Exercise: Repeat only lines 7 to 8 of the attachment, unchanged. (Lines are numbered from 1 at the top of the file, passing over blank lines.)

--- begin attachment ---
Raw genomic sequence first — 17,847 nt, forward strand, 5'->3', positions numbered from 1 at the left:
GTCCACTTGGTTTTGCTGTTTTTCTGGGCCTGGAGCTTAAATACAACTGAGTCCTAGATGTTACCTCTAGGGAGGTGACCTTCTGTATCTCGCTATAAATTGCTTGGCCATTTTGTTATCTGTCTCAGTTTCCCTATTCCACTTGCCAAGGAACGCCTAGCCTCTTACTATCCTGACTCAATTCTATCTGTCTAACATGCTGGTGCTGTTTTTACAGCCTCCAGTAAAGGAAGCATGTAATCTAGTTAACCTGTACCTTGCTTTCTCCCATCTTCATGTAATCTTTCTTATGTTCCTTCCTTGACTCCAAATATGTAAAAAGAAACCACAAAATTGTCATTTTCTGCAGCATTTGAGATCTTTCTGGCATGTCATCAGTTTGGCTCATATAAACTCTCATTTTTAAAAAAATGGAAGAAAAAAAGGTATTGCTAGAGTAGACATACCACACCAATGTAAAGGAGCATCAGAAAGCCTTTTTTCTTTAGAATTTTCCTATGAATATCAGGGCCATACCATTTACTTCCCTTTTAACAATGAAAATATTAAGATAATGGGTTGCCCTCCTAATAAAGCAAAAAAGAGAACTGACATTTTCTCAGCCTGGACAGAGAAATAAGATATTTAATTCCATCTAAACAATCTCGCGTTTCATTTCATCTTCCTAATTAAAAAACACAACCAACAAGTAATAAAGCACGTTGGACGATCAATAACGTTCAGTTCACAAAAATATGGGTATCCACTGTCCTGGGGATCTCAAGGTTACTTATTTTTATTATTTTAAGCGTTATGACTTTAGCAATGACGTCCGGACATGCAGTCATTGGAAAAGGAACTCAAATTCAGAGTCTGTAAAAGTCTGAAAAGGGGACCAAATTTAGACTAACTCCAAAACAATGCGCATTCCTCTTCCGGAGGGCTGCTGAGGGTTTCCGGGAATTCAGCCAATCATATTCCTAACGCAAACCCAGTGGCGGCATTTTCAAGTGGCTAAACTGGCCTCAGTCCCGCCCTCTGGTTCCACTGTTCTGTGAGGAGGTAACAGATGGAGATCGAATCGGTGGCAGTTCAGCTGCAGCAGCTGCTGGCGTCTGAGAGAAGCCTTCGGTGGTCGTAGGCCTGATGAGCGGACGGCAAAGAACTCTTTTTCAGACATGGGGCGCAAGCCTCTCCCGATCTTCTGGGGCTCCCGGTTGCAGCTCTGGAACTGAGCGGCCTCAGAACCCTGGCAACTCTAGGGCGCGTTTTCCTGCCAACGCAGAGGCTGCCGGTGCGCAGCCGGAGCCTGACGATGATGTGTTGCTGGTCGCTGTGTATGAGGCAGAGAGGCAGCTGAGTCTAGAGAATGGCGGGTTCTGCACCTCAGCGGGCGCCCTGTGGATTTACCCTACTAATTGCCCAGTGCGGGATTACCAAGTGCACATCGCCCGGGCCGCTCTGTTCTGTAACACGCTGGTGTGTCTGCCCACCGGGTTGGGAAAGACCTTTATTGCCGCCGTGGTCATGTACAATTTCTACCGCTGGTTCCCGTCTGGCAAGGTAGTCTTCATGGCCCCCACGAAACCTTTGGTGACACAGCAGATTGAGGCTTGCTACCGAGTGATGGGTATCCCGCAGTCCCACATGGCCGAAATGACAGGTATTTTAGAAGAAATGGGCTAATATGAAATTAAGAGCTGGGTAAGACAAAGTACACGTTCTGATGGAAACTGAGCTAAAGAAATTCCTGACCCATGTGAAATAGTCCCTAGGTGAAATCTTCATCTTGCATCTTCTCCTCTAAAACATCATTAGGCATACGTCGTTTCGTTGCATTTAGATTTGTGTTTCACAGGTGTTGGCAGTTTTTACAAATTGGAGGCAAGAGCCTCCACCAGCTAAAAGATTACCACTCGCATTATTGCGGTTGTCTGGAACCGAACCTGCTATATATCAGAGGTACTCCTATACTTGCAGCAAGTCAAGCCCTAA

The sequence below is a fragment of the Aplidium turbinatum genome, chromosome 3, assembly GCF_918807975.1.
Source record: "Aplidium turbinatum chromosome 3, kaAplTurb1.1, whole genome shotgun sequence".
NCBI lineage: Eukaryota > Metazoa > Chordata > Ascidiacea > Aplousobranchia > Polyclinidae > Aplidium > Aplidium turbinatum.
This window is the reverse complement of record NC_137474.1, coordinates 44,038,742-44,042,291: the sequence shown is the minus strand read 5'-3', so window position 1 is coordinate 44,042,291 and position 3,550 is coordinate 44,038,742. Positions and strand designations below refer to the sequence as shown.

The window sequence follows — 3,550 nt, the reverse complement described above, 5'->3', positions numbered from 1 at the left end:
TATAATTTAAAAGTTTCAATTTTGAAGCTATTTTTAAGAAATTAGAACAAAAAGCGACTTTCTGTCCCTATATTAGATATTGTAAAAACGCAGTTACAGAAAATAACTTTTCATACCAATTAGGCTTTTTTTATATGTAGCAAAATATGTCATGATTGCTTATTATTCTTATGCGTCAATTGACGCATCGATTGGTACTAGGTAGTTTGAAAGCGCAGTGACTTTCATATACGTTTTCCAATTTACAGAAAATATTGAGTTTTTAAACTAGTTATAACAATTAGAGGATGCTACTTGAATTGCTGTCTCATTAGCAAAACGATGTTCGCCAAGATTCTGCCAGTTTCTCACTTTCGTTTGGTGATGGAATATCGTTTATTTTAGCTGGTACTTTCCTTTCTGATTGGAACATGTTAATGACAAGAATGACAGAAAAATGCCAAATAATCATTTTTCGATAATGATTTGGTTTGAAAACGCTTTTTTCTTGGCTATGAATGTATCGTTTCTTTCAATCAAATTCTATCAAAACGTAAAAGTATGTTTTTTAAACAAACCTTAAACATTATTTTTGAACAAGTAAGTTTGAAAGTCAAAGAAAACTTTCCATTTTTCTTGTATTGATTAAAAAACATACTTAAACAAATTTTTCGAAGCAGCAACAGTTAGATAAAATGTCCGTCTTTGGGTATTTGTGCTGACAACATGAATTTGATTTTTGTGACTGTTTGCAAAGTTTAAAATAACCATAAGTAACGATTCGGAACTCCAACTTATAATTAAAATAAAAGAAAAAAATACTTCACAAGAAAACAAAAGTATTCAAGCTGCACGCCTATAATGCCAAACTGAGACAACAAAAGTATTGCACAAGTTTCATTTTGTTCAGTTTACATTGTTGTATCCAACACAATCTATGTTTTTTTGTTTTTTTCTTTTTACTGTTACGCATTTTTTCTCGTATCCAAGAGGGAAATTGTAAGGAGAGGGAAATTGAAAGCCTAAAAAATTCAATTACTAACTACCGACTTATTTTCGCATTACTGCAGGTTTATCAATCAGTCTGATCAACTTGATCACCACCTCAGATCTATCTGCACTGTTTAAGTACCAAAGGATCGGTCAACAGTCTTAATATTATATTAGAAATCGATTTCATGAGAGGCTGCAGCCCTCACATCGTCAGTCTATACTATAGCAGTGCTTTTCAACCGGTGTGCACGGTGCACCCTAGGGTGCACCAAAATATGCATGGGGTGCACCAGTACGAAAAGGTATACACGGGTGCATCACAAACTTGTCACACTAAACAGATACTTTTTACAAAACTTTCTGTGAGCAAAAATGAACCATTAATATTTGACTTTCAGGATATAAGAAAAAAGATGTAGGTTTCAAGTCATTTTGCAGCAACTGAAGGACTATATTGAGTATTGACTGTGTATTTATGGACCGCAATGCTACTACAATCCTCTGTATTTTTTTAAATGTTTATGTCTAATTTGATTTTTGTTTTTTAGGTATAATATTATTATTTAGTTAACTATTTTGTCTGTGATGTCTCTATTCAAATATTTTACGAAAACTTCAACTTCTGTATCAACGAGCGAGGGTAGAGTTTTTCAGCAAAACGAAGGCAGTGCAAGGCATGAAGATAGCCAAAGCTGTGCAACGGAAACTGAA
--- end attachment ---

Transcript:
The window sequence follows — 3,550 nt, the reverse complement described above, 5'->3', positions numbered from 1 at the left end:
TATAATTTAAAAGTTTCAATTTTGAAGCTATTTTTAAGAAATTAGAACAAAAAGCGACTTTCTGTCCCTATATTAGATATTGTAAAAACGCAGTTACAGAAAATAACTTTTCATACCAATTAGGCTTTTTTTATATGTAGCAAAATATGTCATGATTGCTTATTATTCTTATGCGTCAATTGACGCATCGATTGGTACTAGGTAGTTTGAAAGCGCAGTGACTTTCATATACGTTTTCCAATTTACAGAAAATATTGAGTTTTTAAACTAGTTATAACAATTAGAGGATGCTACTTGAATTGCTGTCTCATTAGCAAAACGATGTTCGCCAAGATTCTGCCAGTTTCTCACTTTCGTTTGGTGATGGAATATCGTTTATTTTAGCTGGTACTTTCCTTTCTGATTGGAACATGTTAATGACAAGAATGACAGAAAAATGCCAAATAATCATTTTTCGATAATGATTTGGTTTGAAAACGCTTTTTTCTTGGCTATGAATGTATCGTTTCTTTCAATCAAATTCTATCAAAACGTAAAAGTATGTTTTTTAAACAAACCTTAAACATTATTTTTGAACAAGTAAGTTTGAAAGTCAAAGAAAACTTTCCATTTTTCTTGTATTGATTAAAAAACATACTTAAACAAATTTTTCGAAGCAGCAACAGTTAGATAAAATGTCCGTCTTTGGGTATTTGTGCTGACAACATGAATTTGATTTTTGTGACTGTTTGCAAAGTTTAAAATAACCATAAGTAACGATTCGGAACTCCAACTTATAATTAAAATAAAAGAAAAAAATACTTCACAAGAAAACAAAAGTATTCAAGCTGCACGCCTATAATGCCAAACTGAGACAACAAAAGTATTGCACAAGTTTCATTTTGTTCAGTTTACATTGTTGTATCCAACACAATCTATGTTTTTTTGTTTTTTTCTTTTTACTGTTACGCATTTTTTCTCGTATCCAAGAGGGAAATTGTAAGGAGAGGGAAATTGAAAGCCTAAAAAATTCAATTACTAACTACCGACTTATTTTCGCATTACTGCAGGTTTATCAATCAGTCTGATCAACTTGATCACCACCTCAGATCTATCTGCACTGTTTAAGTACCAAAGGATCGGTCAACAGTCTTAATATTATATTAGAAATCGATTTCATGAGAGGCTGCAGCCCTCACATCGTCAGTCTATACTATAGCAGTGCTTTTCAACCGGTGTGCACGGTGCACCCTAGGGTGCACCAAAATATGCATGGGGTGCACCAGTACGAAAAGGTATACACGGGTGCATCACAAACTTGTCACACTAAACAGATACTTTTTACAAAACTTTCTGTGAGCAAAAATGAACCATTAATATTTGACTTTCAGGATATAAGAAAAAAGATGTAGGTTTCAAGTCATTTTGCAGCAACTGAAGGACTATATTGAGTATTGACTGTGTATTTATGGACCGCAATGCTACTACAATCCTCTGTATTTTTTTAAATGTTTATGTCTAATTTGATTTTTGTTTTTTAGGTATAATATTATTATTTAGTTAACTATTTTGTCTGTGATGTCTCTATTCAAATATTTTACGAAAACTTCAACTTCTGTATCAACGAGCGAGGGTAGAGTTTTTCAGCAAAACGAAGGCAGTGCAAGGCATGAAGATAGCCAAAGCTGTGCAACGGAAACTGAA